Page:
Structure, mechanism of action, and in vitro characterization of caspase 3-sensitive nano-aggregation MRI contrast agent (C-SNAM).(a) Schematic showing the structure of C-SNAM, including the DOTA-chelated Gd (blue sphere), the DEVD (green) and thioethyl (SEt, cyan) blocking groups, and the amine (red), thiol (orange), and cyano (yellow) click chemistry reactive groups. Upon removal of the capping groups, C-SNAM cyclizes and self-assembles into nanoparticles. The structure of the non-cyclizable control probe (NC-ctrl) lacks the cyano group and contains a methylated thiol, preventing cyclization upon removal of DEVD. (b) Scanning electron micrographs of C-SNAM alone (left) and after incubation with activated caspase-3 (right), showing self-assembled nano-aggregates (white arrows). (c) The activation of C-SNAM by caspase-3 results in an increase in relaxivity (r1) at 1T, but neither the activation of control probe (NC-ctrl) nor ProHance ®, suggesting that the change in ri is a result of the increase in contrast agent size following nano-aggregation. (d) Proposed mechanism of therapy response monitoring using C-SNAM. With ineffective therapy, caspase-3 remains inactive, failing to trigger C-SNAM self-assembly and resulting in rapid clearance of the probe. With successful tumor cell death, caspase-3 is activated and induces C-SNAM self-assembly, increasing signal retention and enhancing signal production to result in localized regions of MR signal enhancement (i.e. hotspots).
© Copyright Policy - open-access
Related In: Results  -  Collection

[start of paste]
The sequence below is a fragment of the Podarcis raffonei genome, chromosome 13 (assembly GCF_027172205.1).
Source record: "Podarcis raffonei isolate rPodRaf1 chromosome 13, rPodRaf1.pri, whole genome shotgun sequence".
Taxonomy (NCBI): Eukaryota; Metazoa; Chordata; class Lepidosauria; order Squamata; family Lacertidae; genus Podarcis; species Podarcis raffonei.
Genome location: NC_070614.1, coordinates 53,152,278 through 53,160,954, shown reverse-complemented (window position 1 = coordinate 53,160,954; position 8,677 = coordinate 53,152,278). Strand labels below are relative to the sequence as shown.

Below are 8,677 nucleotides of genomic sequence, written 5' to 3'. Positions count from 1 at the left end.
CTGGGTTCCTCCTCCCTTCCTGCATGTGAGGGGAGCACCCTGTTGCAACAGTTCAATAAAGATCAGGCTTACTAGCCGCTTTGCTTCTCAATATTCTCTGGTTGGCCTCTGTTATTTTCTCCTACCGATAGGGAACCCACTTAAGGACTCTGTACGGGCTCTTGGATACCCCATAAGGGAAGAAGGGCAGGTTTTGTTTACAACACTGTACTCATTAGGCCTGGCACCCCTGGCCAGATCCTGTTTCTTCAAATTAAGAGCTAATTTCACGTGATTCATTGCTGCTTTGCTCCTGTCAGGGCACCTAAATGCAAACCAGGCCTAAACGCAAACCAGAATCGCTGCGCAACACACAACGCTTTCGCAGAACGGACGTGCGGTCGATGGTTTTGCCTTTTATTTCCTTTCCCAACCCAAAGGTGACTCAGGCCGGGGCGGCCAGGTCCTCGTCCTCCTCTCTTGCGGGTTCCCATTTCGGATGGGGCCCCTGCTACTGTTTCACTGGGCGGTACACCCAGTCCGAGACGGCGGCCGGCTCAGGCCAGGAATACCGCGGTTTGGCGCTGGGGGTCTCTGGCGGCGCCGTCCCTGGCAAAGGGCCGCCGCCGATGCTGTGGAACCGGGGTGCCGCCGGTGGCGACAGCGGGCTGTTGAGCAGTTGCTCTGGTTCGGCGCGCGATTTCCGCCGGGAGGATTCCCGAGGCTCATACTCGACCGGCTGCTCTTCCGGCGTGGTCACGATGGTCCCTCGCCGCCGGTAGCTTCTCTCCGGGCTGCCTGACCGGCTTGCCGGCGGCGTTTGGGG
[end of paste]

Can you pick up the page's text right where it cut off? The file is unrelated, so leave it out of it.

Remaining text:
License
Show All Figures
getmorefigures.php?uid=PMC4594000&req=5

f1: Structure, mechanism of action, and in vitro characterization of caspase 3-sensitive nano-aggregation MRI contrast agent (C-SNAM).(a) Schematic showing the structure of C-SNAM, including the DOTA-chelated Gd (blue sphere), the DEVD (green) and thioethyl (SEt, cyan) blocking groups, and the amine (red), thiol (orange), and cyano (yellow) click chemistry reactive groups. Upon removal of the capping groups, C-SNAM cyclizes and self-assembles into nanoparticles. The structure of the non-cyclizable control probe (NC-ctrl) lacks the cyano group and contains a methylated thiol, preventing cyclization upon removal of DEVD. (b) Scanning electron micrographs of C-SNAM alone (left) and after incubation with activated caspase-3 (right), showing self-assembled nano-aggregates (white arrows). (c) The activation of C-SNAM by caspase-3 results in an increase in relaxivity (r1) at 1T, but neither the activation of control probe (NC-ctrl) nor ProHance ®, suggesting that the change in ri is a result of the increase in contrast agent size following nano-aggregation. (d) Proposed mechanism of therapy response monitoring using C-SNAM. With ineffective therapy, caspase-3 remains inactive, failing to trigger C-SNAM self-assembly and resulting in rapid clearance of the probe. With successful tumor cell death, caspase-3 is activated and induces C-SNAM self-assembly, increasing signal retention and enhancing signal production to result in localized regions of MR signal enhancement (i.e. hotspots).